Barry Smith: Irrelativity
The Aspen Times
Aspen CO Colorado
GOIANA, Brazil – I somehow made it through two years of Spanish in high school, kicking and screaming, yet never learning the Spanish words for “kicking” or “screaming.”
My introduction to Spanish was freshman year. It did not go well. In retrospect, I didn’t really apply myself. I’d just moved from Mississippi, and I couldn’t figure out why on Earth I would need to know how to speak Spanish since I now lived in California.
You needed two years of a foreign language in order to graduate (“Mississippi” didn’t count as a foreign language, my guidance counselor constantly reminded me), and my first year of Espanol was so painful that I avoided taking Year Two until I was a senior – three whole years later! El yikes!
Whatever I might have learned was long since forgotten, and the class was made up of bright, eager sophomores, all of whom had taken the same teacher – a very good teacher – the year before, and they were habla-ing like nobody’s business. In second-year Spanish, the teacher speaks only Spanish while in class. She speaks slowly and deliberately, but given my complete and utter lack of knowledge of the language, slow and deliberate didn’t really help much. She might as well have just been speaking louder.
Typical day: She’d begin class with a cheerful “Buenos dias” (huh?) and then start to rattle on for the next 10 minutes. When she was done the students would take out their textbooks and begin working on the assignment she’d just described. What? I thought she was telling us about her weekend. So. Very. Lost. And I never really caught up. My papers would come back slathered in red ink, D’s and F’s written on top. It was as if my ego were being used for a pinata. She passed me with a very generous D-minus, probably because she didn’t want to keep me from graduating. Que malo!
Now, here I am, 30 years later, in Brazil, a place where being able to speak a foreign language would actually come in handy, and I’m realizing three important things:
A) They don’t actually speak Spanish in Brazil, so my Spanish background isn’t going to be much help.
B) To say that I have a “Spanish background” is a bit of a stretch, anyway.
C) This is currently the only word I know in Portuguese: “C.” It means “yes,” just like in Spanish. Though I think they might not spell it “C.” Except maybe when texting.
So it’s second-year Spanish class all over again, surrounded by people speaking a language to me that I don’t understand, only this time there’s no slow or deliberate talking. And no recess. And class lasts much longer than 50 minutes. And …
So I do what anyone lacking language does. I break out the hand gestures. This wasn’t an option back in Spanish class, as the teacher wouldn’t let me get away with not speaking. I’d attempt to ask her if I could go to my locker, using skillful and precise gesticulation that would put Marcel Marceau to shame, and she’d just stare at me and say, “Como?” I assumed this was Spanish for “summer school.”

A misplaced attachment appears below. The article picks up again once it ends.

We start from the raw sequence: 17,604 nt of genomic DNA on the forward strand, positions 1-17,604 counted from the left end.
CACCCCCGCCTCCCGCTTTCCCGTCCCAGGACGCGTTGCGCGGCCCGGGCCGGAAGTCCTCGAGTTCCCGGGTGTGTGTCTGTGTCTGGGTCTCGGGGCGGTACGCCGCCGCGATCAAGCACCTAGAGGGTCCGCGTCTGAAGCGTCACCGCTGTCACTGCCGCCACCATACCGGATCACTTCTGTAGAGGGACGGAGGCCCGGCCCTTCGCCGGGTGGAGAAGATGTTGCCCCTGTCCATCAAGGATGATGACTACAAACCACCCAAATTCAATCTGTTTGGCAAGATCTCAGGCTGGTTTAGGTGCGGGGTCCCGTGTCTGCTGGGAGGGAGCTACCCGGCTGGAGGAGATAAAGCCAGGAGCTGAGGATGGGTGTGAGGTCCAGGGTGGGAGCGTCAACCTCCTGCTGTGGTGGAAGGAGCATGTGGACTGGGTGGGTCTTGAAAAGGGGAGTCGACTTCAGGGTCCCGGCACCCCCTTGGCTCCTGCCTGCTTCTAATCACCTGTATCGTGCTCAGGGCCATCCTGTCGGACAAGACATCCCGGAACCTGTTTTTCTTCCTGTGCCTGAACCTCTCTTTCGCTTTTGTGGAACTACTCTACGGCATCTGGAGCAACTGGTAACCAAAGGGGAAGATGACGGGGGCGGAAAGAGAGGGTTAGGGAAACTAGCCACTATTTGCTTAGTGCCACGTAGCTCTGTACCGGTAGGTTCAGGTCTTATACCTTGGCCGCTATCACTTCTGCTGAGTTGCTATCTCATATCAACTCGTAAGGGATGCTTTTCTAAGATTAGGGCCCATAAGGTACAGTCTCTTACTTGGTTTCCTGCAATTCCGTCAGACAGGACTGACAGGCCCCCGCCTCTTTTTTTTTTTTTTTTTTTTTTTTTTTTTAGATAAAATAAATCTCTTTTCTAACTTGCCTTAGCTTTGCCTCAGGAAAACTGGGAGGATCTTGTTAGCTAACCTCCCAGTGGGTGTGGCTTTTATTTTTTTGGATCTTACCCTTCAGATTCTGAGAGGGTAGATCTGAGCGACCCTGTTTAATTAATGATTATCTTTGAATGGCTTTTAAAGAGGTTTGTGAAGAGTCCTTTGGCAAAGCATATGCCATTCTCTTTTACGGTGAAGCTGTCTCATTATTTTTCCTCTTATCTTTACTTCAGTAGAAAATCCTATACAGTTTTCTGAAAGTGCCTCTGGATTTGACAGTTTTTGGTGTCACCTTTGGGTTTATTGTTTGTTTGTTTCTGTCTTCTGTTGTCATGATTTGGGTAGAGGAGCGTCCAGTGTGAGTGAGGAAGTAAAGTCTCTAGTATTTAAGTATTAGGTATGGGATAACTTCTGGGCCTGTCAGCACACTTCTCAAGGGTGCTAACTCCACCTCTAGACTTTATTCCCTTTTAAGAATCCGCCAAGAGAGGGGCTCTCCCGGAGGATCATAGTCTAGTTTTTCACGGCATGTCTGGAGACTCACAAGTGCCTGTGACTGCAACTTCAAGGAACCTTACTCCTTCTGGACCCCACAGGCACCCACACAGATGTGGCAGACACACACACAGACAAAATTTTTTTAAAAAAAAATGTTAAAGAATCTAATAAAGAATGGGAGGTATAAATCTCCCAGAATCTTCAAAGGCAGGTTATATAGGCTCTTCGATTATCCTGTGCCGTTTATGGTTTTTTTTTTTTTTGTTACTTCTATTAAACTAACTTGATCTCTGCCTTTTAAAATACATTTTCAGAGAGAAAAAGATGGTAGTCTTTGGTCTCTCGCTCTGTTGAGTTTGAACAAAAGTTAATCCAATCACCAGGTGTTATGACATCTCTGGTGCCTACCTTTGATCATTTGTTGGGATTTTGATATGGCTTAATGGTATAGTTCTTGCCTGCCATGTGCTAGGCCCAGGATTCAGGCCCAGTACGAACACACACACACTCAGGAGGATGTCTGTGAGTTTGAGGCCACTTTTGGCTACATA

I’m only in Brazil for a week, and the gesturing plan is going pretty well, except that I’ve yet to break the cycle of foreign language anxiety that started so long ago. For example, in Brazil, the hand gesture for “OK,” the one where your thumb and index finger form a circle, is basically the equivalent of a raised middle finger. I had this explained to me before I arrived, but that hasn’t helped quell the awkward situations. I don’t use the “OK” gesture very much back home, but here I can’t stop using it. Probably because I’m constantly telling myself not to use it. Each time I accidentally flash the offensive sign at someone I quickly try to cover it, pretending I’m actually trying to catch a large insect in midair. Nobody seems to believe this, which is weird, because they have huge bugs in Brazil.
But nothing compares to how the Brazilians say “no.” They accompany it with a wagging of the finger, a full on “no you di’int” wag. When I see this wag I immediately feel like I’m being scolded, even if I’m just asking for ice in a restaurant and being told that they have none.
It’s a wag that fills me with shame and remorse for a lifetime spent avoiding learning other languages, made worse only by my attempt to gesture back that ‘Hey, it’s perfectly OK that you don’t have any ice.
‘Really, it’s OK, it’s OK.’
Read more at barrysmith.com.
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My first step onto the natural lake ice is tentative as I launch off on a thin, stainless-steel blade. Will the ice support me? Will I go plummeting through into a hypothermic bath?